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Producers of Cedar Strips

Discussion in 'Strippers, Stitch-n-Glue, and Other Wood Composite' started by RoadRunner, Sep 9, 2015.

  1. Dan Lindberg

    Dan Lindberg Ex Wood Hoarder

    I'm going to disagree with this - it's no more or less expensive than any other method/tool. As for the quality of the strip, that's entirely in the skill and care used to machine them, no matter what tool you use to make them.

    And for you Gary, Hi, how you doing, it's been a long time.


    btw - I also use and encourage the use of the Freud Diablo blade when cutting strips
  2. Jim Dodd

    Jim Dodd LOVES Wooden Canoes

    Skill is definitely a factor with Any tool ! There maybe craftsman who can cut perfect strips with a hand saw ! Not Me. I've tried pushing a 16' plank through a table saw, and ended up with terrible strips !!! The strips the Skilsaw method, for Me produces strips uniform enough, that I don't need to plane them !
    Dan if you can buy a table saw for under a $100 my hat is off to you !
    A good skilsaw 15 amp can be had for $80 in my neighborhood. A Freud 7 1/2" Diablo 24T for under $20.

    Now if you have invested thousands of dollars in a power feed system, go for it ! Me I couldn't afford those tools, nor had the place to store them !

    As most builders starting out, they can't either.

    Not wanting to start an arguement, just stating it how I see it !

  3. garypete

    garypete LOVES Wooden Canoes

    I'm doing wonderfully because I've almost finished converting the third stall of my garage into a heated 12x28 workshop dedicated solely to building canoes. Could Life get any better?
    AND: I have an exceptional opportunity to obtain a large quantity of clear white ash roughhewn 1x6s 20-long for gunwales. I'd like to share that good fortune with other builders in our area who would like some wonderful gunwale stock. Send me an email and we'll discuss it.

    Rice Lake, WI
  4. Gary Willoughby

    Gary Willoughby Boat Builder

    I don't think it matters how you cut the strips as long as there the same when done. I have a resaw bandsaw with a 2" wide blade and than I run them thru a thickness sander. I make 100's at a time I use northern white cedar.
  5. Dan Lindberg

    Dan Lindberg Ex Wood Hoarder

    The last Delta Contractor saw I bought was $100. (and Sears saws can be free, you can't give them away)
    But that's beside the point, it's not about money, it's about working on a project that makes you happy.

    For PO, before you start building, there is a bunch of learning to do and decisions to make. And only you can do it.

    There are several methods and subsets of methods to building a stripper, and you have to research and decide for you which you like. And of course you also have to decide why your building it and what it will be used for.

    For me, from the time I 1st saw/paddled a stripper and to when I started building was about 15 years, as the internet didn't exist then and I didn't know how to build it the way I wanted it. These days it's easy to learn the different methods and techniques use to build one.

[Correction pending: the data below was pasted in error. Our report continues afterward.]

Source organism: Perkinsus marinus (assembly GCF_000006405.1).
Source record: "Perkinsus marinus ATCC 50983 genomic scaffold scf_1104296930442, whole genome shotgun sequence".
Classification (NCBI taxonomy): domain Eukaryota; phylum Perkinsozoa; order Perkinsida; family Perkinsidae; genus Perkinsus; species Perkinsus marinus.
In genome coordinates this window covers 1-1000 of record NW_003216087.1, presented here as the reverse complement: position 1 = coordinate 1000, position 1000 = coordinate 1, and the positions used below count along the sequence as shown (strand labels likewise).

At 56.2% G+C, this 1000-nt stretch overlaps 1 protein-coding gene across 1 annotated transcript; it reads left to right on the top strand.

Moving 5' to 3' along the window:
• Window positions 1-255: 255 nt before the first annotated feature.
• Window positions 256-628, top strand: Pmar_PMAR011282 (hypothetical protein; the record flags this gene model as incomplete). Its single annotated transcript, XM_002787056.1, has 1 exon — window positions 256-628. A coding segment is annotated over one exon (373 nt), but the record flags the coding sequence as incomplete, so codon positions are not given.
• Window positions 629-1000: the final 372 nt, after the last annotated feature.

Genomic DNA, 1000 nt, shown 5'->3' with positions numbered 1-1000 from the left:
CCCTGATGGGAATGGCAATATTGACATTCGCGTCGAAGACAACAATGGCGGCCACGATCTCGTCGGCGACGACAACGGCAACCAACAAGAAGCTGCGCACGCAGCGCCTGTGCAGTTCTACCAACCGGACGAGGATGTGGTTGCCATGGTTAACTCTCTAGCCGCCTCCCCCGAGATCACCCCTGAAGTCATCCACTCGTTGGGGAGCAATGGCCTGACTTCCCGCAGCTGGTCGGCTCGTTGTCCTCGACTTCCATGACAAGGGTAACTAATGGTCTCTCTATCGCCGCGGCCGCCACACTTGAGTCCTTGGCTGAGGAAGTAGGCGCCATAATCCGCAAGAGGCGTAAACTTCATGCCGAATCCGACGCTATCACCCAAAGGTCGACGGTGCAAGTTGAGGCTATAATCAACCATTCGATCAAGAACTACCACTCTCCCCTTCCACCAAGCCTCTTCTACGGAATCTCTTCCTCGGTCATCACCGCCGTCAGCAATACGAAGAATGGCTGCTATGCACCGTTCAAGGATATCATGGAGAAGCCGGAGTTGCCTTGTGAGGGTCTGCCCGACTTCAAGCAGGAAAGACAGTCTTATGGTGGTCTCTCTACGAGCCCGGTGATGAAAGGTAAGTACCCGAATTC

btw - when cutting strips on a table saw, I don't push a whole plank through to cut a strip. I 1st cut 1.5 x 1.5 blanks and that is what the strips are cut from. They are a lot easier to handle and you can rotate them to hi grade the strips. You also need infeed and outfeed tables and finger boards to control the stock. The strips come off very uniform. No planing needed.

  6. garypete

    garypete LOVES Wooden Canoes

    I was surprised to learn you are using northern white cedar until I saw your UP location. I used to deal with a UP mill in L'Anse for clear white cedar until they unfortunately closed a few years ago. I now get my white cedar in limited quantities from a logger in northern Wisconsin.

    You're fortunate to have found a 2" bandsaw blade; it must keep your cut dead-nuts straight. I found using a thickness sander made excellent strips, but I had to unclog my drum sander with a sawdust eraser every 6-10 strips as the soft cedar stuck badly to the sandpaper drum.

    Are you able to get local cedar longer than 10'? Most of what I find is 100" with a few 10-footers thrown in. I pay $3 per board foot for clear roughsawn airdried 1-1/8 x 6 boards. Does that seem a reasonable price?
  7. Jim Dodd

    Jim Dodd LOVES Wooden Canoes

    Or a new builder starting out with limited funds, can use a simple Skilsaw, with a fence clamped to it, and produce the same, if not better strips.
    Early on I met a builder that had stripped up his first canoe in his apartment ! He had no place for a table saw and infeed-outfeed tables. But he could cut his strips on his strongback, with a skilsaw outside in the driveway.

    I consider myself lucky to have learned this method at the start, as I started with very limited tools and funds to buy them.

    Now days I have a heated, 26x30 shop. I also have a tablesaw, just don't use it to cut strips.

  8. Gary Willoughby

    Gary Willoughby Boat Builder

    I get cedar from a local mill right now he is not cutting cedar. The mill cuts landscape timbers and the clear boards he would put in a pile the price was 85 cents a board ft for clear boards. he only cuts 100 inch logs. this last summer I was able to get a life time supply of 10 ft ash boards 10 to 12 inches wide clear for also 85 cents a board ft. I have not had trouble with my sanding belts getting filled with sawdust.

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